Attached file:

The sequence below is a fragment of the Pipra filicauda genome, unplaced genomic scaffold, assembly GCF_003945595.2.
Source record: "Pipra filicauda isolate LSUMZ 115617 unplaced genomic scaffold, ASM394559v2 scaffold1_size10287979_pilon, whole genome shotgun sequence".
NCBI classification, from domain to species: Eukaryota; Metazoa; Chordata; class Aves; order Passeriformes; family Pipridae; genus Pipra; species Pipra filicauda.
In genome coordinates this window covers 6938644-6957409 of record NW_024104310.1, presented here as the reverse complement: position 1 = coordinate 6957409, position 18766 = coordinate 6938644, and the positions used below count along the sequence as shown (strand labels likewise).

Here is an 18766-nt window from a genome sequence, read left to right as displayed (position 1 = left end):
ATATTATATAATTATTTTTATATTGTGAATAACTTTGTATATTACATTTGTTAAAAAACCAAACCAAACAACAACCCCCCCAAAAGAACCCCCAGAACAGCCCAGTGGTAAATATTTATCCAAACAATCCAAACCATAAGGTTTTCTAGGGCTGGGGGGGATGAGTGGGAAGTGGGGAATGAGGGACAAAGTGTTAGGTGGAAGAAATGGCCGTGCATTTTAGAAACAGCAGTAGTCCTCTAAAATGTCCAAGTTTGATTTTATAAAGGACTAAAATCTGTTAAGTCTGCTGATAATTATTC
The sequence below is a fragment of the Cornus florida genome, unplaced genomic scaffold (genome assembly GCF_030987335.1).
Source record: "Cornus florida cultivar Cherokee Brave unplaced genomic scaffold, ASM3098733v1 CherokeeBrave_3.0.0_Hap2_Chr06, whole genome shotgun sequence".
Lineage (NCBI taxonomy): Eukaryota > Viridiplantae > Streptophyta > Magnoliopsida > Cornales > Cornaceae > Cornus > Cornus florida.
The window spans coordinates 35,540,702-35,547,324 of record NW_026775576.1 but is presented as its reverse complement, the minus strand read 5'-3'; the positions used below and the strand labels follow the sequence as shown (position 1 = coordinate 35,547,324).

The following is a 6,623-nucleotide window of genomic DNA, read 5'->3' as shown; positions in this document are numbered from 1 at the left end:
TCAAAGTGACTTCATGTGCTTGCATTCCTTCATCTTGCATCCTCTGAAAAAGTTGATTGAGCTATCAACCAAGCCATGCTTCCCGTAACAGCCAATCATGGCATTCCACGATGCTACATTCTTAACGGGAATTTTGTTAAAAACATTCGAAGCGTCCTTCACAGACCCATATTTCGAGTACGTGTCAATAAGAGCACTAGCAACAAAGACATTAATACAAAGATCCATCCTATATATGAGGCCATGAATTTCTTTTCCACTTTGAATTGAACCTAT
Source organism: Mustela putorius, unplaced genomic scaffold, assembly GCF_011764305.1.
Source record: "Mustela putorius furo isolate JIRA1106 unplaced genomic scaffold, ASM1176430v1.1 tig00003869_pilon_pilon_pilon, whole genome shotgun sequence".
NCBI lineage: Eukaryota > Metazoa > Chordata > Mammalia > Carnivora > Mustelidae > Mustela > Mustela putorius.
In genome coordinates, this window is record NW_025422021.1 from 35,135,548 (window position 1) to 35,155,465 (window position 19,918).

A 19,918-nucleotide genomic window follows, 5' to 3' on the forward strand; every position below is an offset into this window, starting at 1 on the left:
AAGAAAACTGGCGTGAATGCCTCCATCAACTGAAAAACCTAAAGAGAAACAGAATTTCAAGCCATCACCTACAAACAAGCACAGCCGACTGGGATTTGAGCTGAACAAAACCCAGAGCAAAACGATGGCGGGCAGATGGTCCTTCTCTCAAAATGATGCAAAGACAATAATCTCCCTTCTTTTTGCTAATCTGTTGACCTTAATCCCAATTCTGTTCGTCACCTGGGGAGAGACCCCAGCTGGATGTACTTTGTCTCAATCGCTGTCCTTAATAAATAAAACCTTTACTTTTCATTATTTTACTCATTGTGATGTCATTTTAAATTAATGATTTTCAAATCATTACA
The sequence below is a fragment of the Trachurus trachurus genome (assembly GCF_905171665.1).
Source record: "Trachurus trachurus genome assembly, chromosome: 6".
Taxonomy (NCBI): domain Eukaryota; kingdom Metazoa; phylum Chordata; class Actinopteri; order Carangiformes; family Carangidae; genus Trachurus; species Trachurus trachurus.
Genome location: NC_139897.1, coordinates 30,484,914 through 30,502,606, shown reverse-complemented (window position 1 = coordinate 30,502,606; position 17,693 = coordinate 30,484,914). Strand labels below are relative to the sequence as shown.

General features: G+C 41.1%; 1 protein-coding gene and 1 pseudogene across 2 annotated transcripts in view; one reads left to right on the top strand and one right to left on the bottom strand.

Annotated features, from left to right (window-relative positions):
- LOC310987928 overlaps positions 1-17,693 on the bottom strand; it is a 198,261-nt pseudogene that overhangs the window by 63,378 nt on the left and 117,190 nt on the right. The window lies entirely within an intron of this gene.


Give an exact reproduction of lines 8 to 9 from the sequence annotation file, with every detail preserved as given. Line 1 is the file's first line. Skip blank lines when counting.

Source record: "Cornus florida cultivar Cherokee Brave unplaced genomic scaffold, ASM3098733v1 CherokeeBrave_3.0.0_Hap2_Chr06, whole genome shotgun sequence".
Lineage (NCBI taxonomy): Eukaryota > Viridiplantae > Streptophyta > Magnoliopsida > Cornales > Cornaceae > Cornus > Cornus florida.